The dates specifically are January 11 and February 16, 2016 for the trials slated for Massachusetts Federal Court (In re Fresenius GranuFlo/NaturaLyte Dialysate Litigation, MDL No. 2428). US District Judge Douglas P. Woodlock will be presiding over the two cases that will serve as a test, for lack of a better word, on behalf of over 2,000 similar cases consolidated in multidistrict litigation. As of October 15, those cases numbered 2,127 and climbing.
The Fresenius lawsuit centers on the alleged failure of Fresenius Medical Care Inc. to alert dialysis clinics outside its own cadre of branded Fresenius clinics of potential Alkali Dosing Errors inherent with its dialysis products GranuFlo and NaturaLyte. Fresenius is in the unique positon of manufacturing the two products that it uses in Fresenius-branded clinics, as well as competing clinics such as DaVita.
The problem is rooted in apparent errors, or confusion in the product labeling that could foster incorrect levels of bicarbonate in the bloodstream during dialysis that could, in turn, produce a GranuFlo heart attack or any number of other side effects. For some patients, the errors proved deadly. And because competing clinics were exposed to the potential problems with what eventually became a GranuFlo recall, DaVita heart attack was also an issue for some patients.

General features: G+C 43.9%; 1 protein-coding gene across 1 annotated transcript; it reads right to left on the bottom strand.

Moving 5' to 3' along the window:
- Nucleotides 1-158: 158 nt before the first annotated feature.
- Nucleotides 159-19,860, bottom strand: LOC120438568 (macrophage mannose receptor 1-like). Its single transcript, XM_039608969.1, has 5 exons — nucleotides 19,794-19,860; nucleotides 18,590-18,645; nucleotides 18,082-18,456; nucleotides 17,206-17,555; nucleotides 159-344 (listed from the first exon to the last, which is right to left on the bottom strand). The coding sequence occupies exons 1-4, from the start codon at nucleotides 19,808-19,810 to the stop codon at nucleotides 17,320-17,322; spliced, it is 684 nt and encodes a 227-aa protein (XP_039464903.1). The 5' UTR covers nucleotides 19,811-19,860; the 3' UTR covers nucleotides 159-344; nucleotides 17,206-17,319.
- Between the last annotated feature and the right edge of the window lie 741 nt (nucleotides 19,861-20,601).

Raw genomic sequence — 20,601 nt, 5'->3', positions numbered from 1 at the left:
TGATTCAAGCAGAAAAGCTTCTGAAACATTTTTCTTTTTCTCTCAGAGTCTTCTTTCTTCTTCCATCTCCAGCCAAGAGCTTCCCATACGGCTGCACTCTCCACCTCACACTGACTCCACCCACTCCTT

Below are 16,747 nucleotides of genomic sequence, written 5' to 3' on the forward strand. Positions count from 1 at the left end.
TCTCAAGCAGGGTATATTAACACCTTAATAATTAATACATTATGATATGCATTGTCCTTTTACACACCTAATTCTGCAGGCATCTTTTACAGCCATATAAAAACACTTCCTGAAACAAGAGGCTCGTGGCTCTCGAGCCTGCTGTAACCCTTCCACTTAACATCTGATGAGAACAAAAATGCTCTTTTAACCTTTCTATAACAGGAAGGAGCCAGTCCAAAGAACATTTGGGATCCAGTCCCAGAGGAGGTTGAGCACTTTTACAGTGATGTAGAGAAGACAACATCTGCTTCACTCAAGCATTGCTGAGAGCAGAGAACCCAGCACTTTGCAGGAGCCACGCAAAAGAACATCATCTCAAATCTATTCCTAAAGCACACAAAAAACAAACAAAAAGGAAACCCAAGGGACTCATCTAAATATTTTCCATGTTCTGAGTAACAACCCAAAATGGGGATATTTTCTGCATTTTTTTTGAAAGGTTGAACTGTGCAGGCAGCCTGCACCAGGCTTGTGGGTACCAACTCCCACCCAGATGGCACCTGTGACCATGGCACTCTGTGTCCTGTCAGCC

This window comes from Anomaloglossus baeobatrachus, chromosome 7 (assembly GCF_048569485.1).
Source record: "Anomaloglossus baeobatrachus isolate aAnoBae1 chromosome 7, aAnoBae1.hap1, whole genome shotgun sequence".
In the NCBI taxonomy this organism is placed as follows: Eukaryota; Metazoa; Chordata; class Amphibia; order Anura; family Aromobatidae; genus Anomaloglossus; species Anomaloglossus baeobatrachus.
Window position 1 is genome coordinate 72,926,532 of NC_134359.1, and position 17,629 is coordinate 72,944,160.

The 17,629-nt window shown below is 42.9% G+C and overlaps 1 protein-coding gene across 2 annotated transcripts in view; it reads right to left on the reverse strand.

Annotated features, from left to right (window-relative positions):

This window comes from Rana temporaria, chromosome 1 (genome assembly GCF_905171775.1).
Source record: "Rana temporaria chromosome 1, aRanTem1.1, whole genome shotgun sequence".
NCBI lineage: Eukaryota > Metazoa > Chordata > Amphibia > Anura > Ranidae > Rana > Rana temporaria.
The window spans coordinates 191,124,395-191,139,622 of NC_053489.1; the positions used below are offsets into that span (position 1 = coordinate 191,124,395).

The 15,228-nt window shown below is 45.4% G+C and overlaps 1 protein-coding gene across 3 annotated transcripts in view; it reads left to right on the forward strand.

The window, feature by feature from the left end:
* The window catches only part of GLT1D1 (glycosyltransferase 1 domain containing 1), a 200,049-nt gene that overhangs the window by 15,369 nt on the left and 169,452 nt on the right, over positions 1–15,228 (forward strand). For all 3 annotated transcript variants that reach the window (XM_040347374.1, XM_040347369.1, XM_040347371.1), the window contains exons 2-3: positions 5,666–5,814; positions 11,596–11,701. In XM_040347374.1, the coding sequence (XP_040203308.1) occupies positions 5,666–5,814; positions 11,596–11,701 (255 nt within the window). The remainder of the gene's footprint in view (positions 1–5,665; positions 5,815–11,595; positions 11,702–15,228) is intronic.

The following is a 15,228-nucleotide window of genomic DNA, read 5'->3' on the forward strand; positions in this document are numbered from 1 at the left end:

The recall of a product, or its label, is not new. However, what appears to set this case apart are the actions of Fresenius in the fall of 2011. To that end, a focus will be on deaths or injury that may have occurred either before or after November 4, 2011.
That’s the day when Fresenius issued an internal memo to health care professionals in its own facilities urging caution when using GranuFlo and NaturaLyte, and to carefully monitor bicarbonate levels. Fresenius, however, for reasons and positions understood only to them, decided against notifying other dialysis operators using GranuFlo and NaturaLyte. Thus, those facilities - and their patients - were in the dark with regard to the cautions, with dialysis patients at alleged risk for potentially serious health issues.
Fresenius eventually did issue a more widespread Fresenius Medical Care recall in March 2012 - four months after notifying its own clinics - but not before the internal Fresenius memo was leaked to the US Food and Drug Administration (FDA), which in turn launched its own investigation and subsequent Class I recall of GranuFlo and NaturaLyte in June of that year.
Plaintiffs charge Fresenius with failure to notify, and withholding important medical information vital to the health and safety of dialysis patients.
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There were some 1,500 non-Fresenius dialysis clinics that did not receive information about potential Alkali Dosing Errors, when Fresenius issued its initial internal memo on November 4, 2011. By the time other facilities were notified four months later, it may have been too late for some patients.